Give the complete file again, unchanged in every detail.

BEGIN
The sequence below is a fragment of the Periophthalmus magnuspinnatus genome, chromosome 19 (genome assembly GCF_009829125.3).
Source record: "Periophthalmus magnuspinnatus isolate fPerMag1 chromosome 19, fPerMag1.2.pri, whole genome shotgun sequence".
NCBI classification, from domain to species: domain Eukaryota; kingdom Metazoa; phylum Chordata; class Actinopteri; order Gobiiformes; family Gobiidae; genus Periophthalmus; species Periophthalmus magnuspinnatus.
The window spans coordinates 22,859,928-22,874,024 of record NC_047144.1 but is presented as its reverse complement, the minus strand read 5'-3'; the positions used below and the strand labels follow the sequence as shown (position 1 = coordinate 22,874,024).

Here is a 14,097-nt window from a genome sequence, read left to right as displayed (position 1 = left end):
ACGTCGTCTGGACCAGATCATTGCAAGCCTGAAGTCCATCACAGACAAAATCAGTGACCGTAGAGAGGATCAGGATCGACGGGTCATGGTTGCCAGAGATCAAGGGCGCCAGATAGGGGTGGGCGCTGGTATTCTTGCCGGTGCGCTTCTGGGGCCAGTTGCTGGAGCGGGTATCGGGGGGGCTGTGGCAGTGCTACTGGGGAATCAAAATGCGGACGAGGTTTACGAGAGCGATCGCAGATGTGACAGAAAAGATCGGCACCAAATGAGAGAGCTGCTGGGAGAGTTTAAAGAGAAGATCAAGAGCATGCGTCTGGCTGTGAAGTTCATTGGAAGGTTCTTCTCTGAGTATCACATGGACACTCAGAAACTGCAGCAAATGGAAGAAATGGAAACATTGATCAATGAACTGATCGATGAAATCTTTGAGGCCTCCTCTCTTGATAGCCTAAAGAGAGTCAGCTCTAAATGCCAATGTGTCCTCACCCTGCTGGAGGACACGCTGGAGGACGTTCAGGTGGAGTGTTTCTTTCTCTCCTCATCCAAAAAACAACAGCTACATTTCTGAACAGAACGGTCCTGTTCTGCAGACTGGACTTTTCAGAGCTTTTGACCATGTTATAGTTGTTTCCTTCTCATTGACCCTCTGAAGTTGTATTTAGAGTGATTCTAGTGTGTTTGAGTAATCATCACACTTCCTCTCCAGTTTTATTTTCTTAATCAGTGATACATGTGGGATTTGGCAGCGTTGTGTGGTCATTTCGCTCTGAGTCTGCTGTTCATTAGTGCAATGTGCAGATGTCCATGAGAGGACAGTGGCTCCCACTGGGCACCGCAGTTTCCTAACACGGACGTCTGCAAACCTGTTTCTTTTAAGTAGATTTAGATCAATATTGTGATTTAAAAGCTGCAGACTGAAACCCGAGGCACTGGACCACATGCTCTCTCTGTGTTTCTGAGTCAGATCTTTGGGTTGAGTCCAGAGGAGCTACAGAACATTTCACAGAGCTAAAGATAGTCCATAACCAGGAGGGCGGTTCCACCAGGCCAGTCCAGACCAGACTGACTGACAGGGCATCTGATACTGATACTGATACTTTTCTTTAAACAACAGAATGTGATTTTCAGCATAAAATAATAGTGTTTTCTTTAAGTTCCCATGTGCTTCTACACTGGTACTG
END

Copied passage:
The sequence below is a fragment of the Periophthalmus magnuspinnatus genome, chromosome 19 (genome assembly GCF_009829125.3).
Source record: "Periophthalmus magnuspinnatus isolate fPerMag1 chromosome 19, fPerMag1.2.pri, whole genome shotgun sequence".
NCBI classification, from domain to species: domain Eukaryota; kingdom Metazoa; phylum Chordata; class Actinopteri; order Gobiiformes; family Gobiidae; genus Periophthalmus; species Periophthalmus magnuspinnatus.
The window spans coordinates 22,859,928-22,874,024 of record NC_047144.1 but is presented as its reverse complement, the minus strand read 5'-3'; the positions used below and the strand labels follow the sequence as shown (position 1 = coordinate 22,874,024).

Here is a 14,097-nt window from a genome sequence, read left to right as displayed (position 1 = left end):
ACGTCGTCTGGACCAGATCATTGCAAGCCTGAAGTCCATCACAGACAAAATCAGTGACCGTAGAGAGGATCAGGATCGACGGGTCATGGTTGCCAGAGATCAAGGGCGCCAGATAGGGGTGGGCGCTGGTATTCTTGCCGGTGCGCTTCTGGGGCCAGTTGCTGGAGCGGGTATCGGGGGGGCTGTGGCAGTGCTACTGGGGAATCAAAATGCGGACGAGGTTTACGAGAGCGATCGCAGATGTGACAGAAAAGATCGGCACCAAATGAGAGAGCTGCTGGGAGAGTTTAAAGAGAAGATCAAGAGCATGCGTCTGGCTGTGAAGTTCATTGGAAGGTTCTTCTCTGAGTATCACATGGACACTCAGAAACTGCAGCAAATGGAAGAAATGGAAACATTGATCAATGAACTGATCGATGAAATCTTTGAGGCCTCCTCTCTTGATAGCCTAAAGAGAGTCAGCTCTAAATGCCAATGTGTCCTCACCCTGCTGGAGGACACGCTGGAGGACGTTCAGGTGGAGTGTTTCTTTCTCTCCTCATCCAAAAAACAACAGCTACATTTCTGAACAGAACGGTCCTGTTCTGCAGACTGGACTTTTCAGAGCTTTTGACCATGTTATAGTTGTTTCCTTCTCATTGACCCTCTGAAGTTGTATTTAGAGTGATTCTAGTGTGTTTGAGTAATCATCACACTTCCTCTCCAGTTTTATTTTCTTAATCAGTGATACATGTGGGATTTGGCAGCGTTGTGTGGTCATTTCGCTCTGAGTCTGCTGTTCATTAGTGCAATGTGCAGATGTCCATGAGAGGACAGTGGCTCCCACTGGGCACCGCAGTTTCCTAACACGGACGTCTGCAAACCTGTTTCTTTTAAGTAGATTTAGATCAATATTGTGATTTAAAAGCTGCAGACTGAAACCCGAGGCACTGGACCACATGCTCTCTCTGTGTTTCTGAGTCAGATCTTTGGGTTGAGTCCAGAGGAGCTACAGAACATTTCACAGAGCTAAAGATAGTCCATAACCAGGAGGGCGGTTCCACCAGGCCAGTCCAGACCAGACTGACTGACAGGGCATCTGATACTGATACTGATACTTTTCTTTAAACAACAGAATGTGATTTTCAGCATAAAATAATAGTGTTTTCTTTAAGTTCCCATGTGCTTCTACACTGGTACTG